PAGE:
Voice To Voice: Jessica Aquilar and Alyssa Puno Discuss Latina Heritage And Sexuality

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JESSICA AGUILAR
Oscar Rabeiro
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Each month Athlete Ally and Huffington Post will feature a new Voice to Voice segment featuring LGBT and ally people of color leading the movement to end homophobia, biphobia, sexism and transphobia in athletics. The discussions will focus on the interplays of race, ethnicity, sexual orientation and gender identity, and how those relationships affect LGBT inclusion and allyship in sports. Topics may include faith, family, health, body, immigration, community, stigma, visibility, economic status, violence, masculinities and femininities, language and more. Kye Allums, Ashland Johnson and Akil Patterson, all active and accomplished LGBTQ advocates, will act as lead moderators for the initiative. They will be joined by guest moderators Katheryn King and Alyssa Puno.

Jessica Aguilar, #1 ranked female straw-weight fighter in the world, spoke to emerging leader Alyssa Puno before her recent bout in Japan. In this voice-to-voice interview, issues on Mexican culture, LGBT inclusion within the MMA community and sexual orientation are discussed.

Alyssa: Thanks for taking the time to speak with us before a very important weekend. I heard that your mother is accompanying you on this trip to Japan for the rematch against Megumi Fujii, which has also been confirmed that this will be her retirement fight. How do you feel about that?

Jessica: I am thrilled that she will experience what I do -- witness my sport in such a respectful place. This fight means so much to me for so many reasons, but having my mother with me is top on the list.

Alyssa: That’s awesome; I know that your mother is one of your biggest supporters. Considering that you are a woman of Mexican descent, do you feel that there are cultural obligations that come along with that? Do you think being an athlete goes against the cultural norm for you?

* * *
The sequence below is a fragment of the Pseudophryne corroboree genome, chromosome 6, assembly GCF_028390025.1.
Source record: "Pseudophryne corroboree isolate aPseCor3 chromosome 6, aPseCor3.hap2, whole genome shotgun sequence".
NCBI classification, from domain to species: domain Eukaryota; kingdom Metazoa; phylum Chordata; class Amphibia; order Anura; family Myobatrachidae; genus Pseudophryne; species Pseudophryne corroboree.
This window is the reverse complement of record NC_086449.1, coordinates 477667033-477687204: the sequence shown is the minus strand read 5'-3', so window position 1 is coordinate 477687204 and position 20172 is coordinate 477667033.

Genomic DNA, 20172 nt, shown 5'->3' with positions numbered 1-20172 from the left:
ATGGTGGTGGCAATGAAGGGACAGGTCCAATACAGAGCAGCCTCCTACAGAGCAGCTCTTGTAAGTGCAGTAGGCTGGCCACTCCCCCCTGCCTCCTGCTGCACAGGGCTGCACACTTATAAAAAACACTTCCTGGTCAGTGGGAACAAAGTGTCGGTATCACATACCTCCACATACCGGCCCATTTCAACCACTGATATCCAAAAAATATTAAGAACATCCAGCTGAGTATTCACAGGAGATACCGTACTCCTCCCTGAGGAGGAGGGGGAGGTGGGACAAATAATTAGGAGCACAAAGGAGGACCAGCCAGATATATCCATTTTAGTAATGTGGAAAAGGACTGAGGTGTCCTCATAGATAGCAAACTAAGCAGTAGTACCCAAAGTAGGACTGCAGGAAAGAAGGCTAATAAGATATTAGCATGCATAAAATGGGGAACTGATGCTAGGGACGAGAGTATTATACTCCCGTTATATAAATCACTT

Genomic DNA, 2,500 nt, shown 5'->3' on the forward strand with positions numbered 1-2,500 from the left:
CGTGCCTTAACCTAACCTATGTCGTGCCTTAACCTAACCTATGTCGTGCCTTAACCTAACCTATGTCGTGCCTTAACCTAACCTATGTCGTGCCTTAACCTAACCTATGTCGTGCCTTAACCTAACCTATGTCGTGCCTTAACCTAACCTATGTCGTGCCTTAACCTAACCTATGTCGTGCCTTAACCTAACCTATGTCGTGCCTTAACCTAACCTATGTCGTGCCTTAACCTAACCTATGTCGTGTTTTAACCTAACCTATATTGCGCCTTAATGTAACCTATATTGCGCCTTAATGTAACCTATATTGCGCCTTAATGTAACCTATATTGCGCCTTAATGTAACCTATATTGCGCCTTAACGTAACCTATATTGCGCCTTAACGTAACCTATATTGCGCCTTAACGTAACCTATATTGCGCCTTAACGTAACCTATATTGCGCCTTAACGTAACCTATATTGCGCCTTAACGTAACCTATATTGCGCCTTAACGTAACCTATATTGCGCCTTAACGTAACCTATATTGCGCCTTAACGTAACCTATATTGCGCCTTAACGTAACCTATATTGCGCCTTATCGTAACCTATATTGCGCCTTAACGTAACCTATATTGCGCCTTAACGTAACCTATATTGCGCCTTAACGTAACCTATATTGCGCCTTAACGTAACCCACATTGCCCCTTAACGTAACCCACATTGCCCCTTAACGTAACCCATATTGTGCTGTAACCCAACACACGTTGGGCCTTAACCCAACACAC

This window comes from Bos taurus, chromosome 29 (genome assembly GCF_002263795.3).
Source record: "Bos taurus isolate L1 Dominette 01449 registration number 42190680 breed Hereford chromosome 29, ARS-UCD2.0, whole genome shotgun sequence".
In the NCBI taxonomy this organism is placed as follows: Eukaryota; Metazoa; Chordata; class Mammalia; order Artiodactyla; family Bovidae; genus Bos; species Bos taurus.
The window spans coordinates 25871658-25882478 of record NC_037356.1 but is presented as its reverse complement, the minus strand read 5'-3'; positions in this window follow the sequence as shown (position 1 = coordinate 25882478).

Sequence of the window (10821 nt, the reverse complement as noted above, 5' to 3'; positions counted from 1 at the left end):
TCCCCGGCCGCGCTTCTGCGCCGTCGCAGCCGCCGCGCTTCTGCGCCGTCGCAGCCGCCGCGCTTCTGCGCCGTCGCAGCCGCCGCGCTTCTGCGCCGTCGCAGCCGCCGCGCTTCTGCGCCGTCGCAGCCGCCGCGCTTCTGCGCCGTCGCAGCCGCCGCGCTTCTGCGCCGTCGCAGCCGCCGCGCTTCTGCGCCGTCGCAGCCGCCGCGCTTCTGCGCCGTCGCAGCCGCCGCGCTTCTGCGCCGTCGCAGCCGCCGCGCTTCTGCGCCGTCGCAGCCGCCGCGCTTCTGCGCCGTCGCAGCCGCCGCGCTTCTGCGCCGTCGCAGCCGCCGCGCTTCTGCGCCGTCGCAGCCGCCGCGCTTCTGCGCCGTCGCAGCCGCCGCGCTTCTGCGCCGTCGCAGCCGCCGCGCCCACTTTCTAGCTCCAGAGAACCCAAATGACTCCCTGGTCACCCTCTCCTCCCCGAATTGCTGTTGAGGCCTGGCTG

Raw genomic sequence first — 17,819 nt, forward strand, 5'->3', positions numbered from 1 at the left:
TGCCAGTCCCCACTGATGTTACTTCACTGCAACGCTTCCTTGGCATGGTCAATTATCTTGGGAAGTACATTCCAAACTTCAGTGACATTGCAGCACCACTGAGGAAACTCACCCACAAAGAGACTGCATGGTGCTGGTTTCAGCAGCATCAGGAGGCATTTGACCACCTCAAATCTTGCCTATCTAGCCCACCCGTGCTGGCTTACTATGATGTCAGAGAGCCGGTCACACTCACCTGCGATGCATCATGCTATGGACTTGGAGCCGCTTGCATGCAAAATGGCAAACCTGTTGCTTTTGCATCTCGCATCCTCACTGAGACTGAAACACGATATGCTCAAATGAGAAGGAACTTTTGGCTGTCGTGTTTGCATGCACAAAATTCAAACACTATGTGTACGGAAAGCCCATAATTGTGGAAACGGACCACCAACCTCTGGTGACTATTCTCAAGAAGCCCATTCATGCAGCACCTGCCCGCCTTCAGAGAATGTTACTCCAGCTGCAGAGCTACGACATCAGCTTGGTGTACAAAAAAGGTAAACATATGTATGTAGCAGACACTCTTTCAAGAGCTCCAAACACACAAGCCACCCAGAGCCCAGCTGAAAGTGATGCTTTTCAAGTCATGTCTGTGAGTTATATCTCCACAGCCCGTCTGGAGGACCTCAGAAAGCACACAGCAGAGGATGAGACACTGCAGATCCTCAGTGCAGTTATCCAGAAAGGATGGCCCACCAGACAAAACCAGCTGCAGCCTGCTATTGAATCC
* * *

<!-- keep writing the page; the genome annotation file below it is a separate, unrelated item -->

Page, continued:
Jessica: As a child my mother would not even let me play outside because she felt it was not a girl's place. She was about as old-school, traditional as they come. In Mexican culture our place as a female would to be in the house cooking, cleaning or to study for something big like a doctor or a lawyer. So I was a little different... haha.

Alyssa: Yeah, being a fighter is very different from being a doctor, for sure. My Filipino family, for example, is really close-knit like Mexican culture so I totally understand the old-school aspect and have experienced similar situations before.

Jessica: Absolutely. As a child I would sneak out after my hours of chores just to get a few moments of “play” time. My mother lost my father when I was 6 and then lost her eldest son 10 years later so she is very protective, to say the least. I did not even tell her I was a fighter until very recently.

Alyssa: Wow, I’m sorry to hear that. Knowing that about your mother really does put things into perspective though. I have two younger brothers but I would definitely say they act older because they’re so protective over me, so I know the feeling. By being a woman of color, are there any challenges you face in the gym? Do you feel that you need to work a little harder for respect or recognition?

Jessica: As a Mexican-American I don’t struggle with that. Of course, being a female has its issues, but even that area is improving for us females. The guys at the gym are all like my brothers and protect me just like yours. They make me better every day by being tough and not taking it easy on me during training. The push me to be the best and they are one of the reasons I am #1!